Conventional and unquestioned assumptions about schools, teachers, and classrooms limit educational reform and prevent educational transformation. Bill Gates, one of the leading visionaries of our time, has committed himself and his foundation to improving teaching. Yet, Gates’ proposals for change range from suggestions that would result in marginal improvement to recommendations that would actually reinforce the status quo.
His support for identifying outstanding teachers, compensating them well, and assigning a handful of extra students to them is not a bad idea. However, it represents, at best, a marginal improvement for small numbers of students. It does nothing to use the intellectual capital of outstanding teachers to reform, much less transform, schools.
Gates-sponsored research on teacher effectiveness, a topic that suffers from underinvestment, is an excellent idea. Yet, paradoxically, the proposal for value-added teacher evaluation and compensation will work only if schools do not change. Any innovation that requires a departure from the self-contained, teacher-centered classroom, including technology-facilitated learning, makes attributing the learning gains of students to individual teachers even more problematic than it already is. Gates and his foundation have underestimated—as have countless other reformers—a powerful force that is at work preventing change. And it is neither the union nor the school board nor any of the other usual suspects.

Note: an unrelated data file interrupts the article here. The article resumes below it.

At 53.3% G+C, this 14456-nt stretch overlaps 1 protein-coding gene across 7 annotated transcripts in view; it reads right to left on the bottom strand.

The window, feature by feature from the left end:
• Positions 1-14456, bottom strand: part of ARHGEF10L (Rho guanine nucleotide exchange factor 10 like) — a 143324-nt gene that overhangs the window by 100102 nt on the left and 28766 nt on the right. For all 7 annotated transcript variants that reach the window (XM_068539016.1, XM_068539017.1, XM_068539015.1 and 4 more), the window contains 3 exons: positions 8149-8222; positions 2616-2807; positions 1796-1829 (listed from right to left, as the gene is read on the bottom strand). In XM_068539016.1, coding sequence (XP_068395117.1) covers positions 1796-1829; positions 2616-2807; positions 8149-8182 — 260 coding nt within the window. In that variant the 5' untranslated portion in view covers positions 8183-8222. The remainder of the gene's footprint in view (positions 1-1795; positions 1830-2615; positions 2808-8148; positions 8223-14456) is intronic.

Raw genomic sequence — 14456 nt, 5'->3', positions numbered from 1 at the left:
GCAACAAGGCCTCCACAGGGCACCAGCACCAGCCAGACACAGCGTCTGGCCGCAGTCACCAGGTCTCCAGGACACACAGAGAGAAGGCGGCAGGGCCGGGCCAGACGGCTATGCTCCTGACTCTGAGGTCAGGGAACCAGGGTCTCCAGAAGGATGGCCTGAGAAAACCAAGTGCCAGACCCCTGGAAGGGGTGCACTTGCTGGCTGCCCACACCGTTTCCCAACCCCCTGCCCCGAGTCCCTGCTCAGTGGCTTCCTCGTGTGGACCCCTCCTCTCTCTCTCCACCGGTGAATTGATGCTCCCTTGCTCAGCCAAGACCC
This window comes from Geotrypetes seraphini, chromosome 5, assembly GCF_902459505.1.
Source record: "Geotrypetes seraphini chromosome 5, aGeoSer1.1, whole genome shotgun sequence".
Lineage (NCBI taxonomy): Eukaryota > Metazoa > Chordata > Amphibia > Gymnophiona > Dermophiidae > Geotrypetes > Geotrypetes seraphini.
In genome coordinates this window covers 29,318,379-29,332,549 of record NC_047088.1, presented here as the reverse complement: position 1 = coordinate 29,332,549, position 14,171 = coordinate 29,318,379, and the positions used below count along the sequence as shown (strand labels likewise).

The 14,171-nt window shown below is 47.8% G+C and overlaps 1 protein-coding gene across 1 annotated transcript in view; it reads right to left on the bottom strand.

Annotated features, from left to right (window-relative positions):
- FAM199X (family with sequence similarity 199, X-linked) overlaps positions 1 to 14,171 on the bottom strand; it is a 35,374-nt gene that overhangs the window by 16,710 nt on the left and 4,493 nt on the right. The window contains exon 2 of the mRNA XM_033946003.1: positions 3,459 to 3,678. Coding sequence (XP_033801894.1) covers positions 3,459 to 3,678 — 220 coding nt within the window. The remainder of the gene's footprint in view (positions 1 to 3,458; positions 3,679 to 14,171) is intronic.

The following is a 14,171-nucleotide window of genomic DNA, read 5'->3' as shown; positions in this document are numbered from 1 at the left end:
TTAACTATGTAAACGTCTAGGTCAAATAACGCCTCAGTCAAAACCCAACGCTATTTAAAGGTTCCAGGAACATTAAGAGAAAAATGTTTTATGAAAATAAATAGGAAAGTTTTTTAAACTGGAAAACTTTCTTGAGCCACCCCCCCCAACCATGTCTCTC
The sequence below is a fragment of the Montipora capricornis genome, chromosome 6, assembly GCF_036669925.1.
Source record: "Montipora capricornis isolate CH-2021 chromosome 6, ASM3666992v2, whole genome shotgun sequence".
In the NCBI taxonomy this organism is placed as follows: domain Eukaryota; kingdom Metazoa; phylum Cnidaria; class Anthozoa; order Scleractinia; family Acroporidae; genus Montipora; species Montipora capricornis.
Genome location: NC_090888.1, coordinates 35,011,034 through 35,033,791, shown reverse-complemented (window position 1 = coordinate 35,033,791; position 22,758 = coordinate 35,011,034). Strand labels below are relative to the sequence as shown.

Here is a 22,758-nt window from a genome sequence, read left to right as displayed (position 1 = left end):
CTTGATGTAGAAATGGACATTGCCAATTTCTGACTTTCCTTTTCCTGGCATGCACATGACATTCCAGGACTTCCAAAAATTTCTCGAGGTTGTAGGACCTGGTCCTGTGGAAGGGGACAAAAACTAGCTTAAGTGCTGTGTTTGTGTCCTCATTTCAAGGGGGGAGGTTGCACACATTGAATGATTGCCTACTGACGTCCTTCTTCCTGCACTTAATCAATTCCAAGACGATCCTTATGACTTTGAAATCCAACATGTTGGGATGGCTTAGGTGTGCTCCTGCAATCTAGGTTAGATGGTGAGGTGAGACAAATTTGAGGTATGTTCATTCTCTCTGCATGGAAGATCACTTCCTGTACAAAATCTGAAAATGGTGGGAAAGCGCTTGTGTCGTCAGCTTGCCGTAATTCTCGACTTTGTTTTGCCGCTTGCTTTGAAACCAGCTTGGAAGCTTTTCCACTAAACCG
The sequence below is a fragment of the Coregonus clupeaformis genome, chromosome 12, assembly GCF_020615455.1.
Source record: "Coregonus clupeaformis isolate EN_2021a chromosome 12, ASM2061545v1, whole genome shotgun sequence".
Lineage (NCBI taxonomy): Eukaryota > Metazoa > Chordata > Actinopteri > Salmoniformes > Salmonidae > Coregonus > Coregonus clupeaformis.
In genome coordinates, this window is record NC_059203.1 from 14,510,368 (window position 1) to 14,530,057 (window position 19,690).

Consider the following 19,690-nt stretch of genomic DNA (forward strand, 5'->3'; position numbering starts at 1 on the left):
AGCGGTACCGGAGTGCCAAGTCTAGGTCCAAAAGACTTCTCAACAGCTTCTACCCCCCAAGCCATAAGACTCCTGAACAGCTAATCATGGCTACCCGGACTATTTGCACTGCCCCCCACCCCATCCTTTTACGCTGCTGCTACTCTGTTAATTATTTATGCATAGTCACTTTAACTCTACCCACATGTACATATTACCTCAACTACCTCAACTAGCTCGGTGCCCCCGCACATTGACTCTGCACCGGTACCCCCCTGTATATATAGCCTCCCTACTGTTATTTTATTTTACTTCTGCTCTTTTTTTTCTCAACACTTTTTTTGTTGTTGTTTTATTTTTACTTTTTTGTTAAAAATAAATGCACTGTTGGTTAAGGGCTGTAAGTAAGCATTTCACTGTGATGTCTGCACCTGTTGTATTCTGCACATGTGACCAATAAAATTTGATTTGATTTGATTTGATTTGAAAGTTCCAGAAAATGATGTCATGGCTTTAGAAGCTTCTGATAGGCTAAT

The primary force resisting change is right in front of us. Eventually, reformers of nearly every stripe—conservative, progressive, managerial, professional, or technological—hit the wall they do not see: the wall that surrounds every classroom. Time and again, reform plans do not reform, much less transform.
The cause is simple: the 19th-century “egg crate” school and its key design feature, a self-contained, four-walled classroom with a fully qualified teacher for every 25 or so teachers (well, maybe 30 or 35, or even more in hard times).
Continued and rigid adherence to this design reinforces the status quo, making it a tyrannical force against change.
Teachers must teach 100 percent of the time where teaching is defined as standing in front of or in proximity to 25 students. Conversely, students must be supervised 100 percent of the time by teachers, in groups of 25. Generally, teachers may not be responsible for more than 25 students, and any deviation from this arrangement requires an accommodation that adds costs.